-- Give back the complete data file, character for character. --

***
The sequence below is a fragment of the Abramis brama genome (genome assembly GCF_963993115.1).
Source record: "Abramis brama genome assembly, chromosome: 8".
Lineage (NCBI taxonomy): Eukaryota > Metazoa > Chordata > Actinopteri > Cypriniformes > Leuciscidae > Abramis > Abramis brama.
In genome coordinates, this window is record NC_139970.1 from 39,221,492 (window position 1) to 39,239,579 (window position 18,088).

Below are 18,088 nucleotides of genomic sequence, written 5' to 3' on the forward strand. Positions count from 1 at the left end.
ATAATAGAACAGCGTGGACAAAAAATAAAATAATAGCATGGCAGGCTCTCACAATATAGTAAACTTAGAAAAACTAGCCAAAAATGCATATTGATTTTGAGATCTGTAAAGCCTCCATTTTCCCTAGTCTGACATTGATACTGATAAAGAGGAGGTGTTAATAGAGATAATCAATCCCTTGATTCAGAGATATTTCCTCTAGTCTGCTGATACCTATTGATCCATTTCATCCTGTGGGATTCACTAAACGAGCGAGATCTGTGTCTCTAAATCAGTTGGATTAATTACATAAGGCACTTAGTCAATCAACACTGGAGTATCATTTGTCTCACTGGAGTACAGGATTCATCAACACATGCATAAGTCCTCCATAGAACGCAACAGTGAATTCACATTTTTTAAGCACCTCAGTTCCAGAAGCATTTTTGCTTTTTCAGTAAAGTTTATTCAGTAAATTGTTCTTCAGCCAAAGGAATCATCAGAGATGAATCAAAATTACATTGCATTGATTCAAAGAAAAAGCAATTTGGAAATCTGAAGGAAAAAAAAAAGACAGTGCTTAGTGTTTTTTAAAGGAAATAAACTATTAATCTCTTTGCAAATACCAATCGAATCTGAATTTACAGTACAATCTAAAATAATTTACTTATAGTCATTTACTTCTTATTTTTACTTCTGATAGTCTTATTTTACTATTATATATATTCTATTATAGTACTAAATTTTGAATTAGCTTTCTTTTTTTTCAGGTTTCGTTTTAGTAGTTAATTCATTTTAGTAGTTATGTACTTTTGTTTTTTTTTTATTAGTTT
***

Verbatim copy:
The sequence below is a fragment of the Abramis brama genome (genome assembly GCF_963993115.1).
Source record: "Abramis brama genome assembly, chromosome: 8".
Lineage (NCBI taxonomy): Eukaryota > Metazoa > Chordata > Actinopteri > Cypriniformes > Leuciscidae > Abramis > Abramis brama.
In genome coordinates, this window is record NC_139970.1 from 39,221,492 (window position 1) to 39,239,579 (window position 18,088).

Below are 18,088 nucleotides of genomic sequence, written 5' to 3' on the forward strand. Positions count from 1 at the left end.
ATAATAGAACAGCGTGGACAAAAAATAAAATAATAGCATGGCAGGCTCTCACAATATAGTAAACTTAGAAAAACTAGCCAAAAATGCATATTGATTTTGAGATCTGTAAAGCCTCCATTTTCCCTAGTCTGACATTGATACTGATAAAGAGGAGGTGTTAATAGAGATAATCAATCCCTTGATTCAGAGATATTTCCTCTAGTCTGCTGATACCTATTGATCCATTTCATCCTGTGGGATTCACTAAACGAGCGAGATCTGTGTCTCTAAATCAGTTGGATTAATTACATAAGGCACTTAGTCAATCAACACTGGAGTATCATTTGTCTCACTGGAGTACAGGATTCATCAACACATGCATAAGTCCTCCATAGAACGCAACAGTGAATTCACATTTTTTAAGCACCTCAGTTCCAGAAGCATTTTTGCTTTTTCAGTAAAGTTTATTCAGTAAATTGTTCTTCAGCCAAAGGAATCATCAGAGATGAATCAAAATTACATTGCATTGATTCAAAGAAAAAGCAATTTGGAAATCTGAAGGAAAAAAAAAAGACAGTGCTTAGTGTTTTTTAAAGGAAATAAACTATTAATCTCTTTGCAAATACCAATCGAATCTGAATTTACAGTACAATCTAAAATAATTTACTTATAGTCATTTACTTCTTATTTTTACTTCTGATAGTCTTATTTTACTATTATATATATTCTATTATAGTACTAAATTTTGAATTAGCTTTCTTTTTTTTCAGGTTTCGTTTTAGTAGTTAATTCATTTTAGTAGTTATGTACTTTTGTTTTTTTTTTATTAGTTT